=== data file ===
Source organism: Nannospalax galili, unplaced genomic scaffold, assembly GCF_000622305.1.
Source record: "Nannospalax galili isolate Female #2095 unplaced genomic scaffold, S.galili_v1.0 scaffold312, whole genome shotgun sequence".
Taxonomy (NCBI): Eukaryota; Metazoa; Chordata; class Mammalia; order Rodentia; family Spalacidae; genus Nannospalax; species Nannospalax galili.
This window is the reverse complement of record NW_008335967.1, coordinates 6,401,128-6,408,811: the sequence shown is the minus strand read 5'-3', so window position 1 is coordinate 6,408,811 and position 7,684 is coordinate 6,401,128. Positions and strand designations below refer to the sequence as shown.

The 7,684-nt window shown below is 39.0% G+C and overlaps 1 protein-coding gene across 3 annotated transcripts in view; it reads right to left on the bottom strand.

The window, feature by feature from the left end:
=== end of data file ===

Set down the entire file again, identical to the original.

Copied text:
Source organism: Nannospalax galili, unplaced genomic scaffold, assembly GCF_000622305.1.
Source record: "Nannospalax galili isolate Female #2095 unplaced genomic scaffold, S.galili_v1.0 scaffold312, whole genome shotgun sequence".
Taxonomy (NCBI): Eukaryota; Metazoa; Chordata; class Mammalia; order Rodentia; family Spalacidae; genus Nannospalax; species Nannospalax galili.
This window is the reverse complement of record NW_008335967.1, coordinates 6,401,128-6,408,811: the sequence shown is the minus strand read 5'-3', so window position 1 is coordinate 6,408,811 and position 7,684 is coordinate 6,401,128. Positions and strand designations below refer to the sequence as shown.

The 7,684-nt window shown below is 39.0% G+C and overlaps 1 protein-coding gene across 3 annotated transcripts in view; it reads right to left on the bottom strand.

The window, feature by feature from the left end: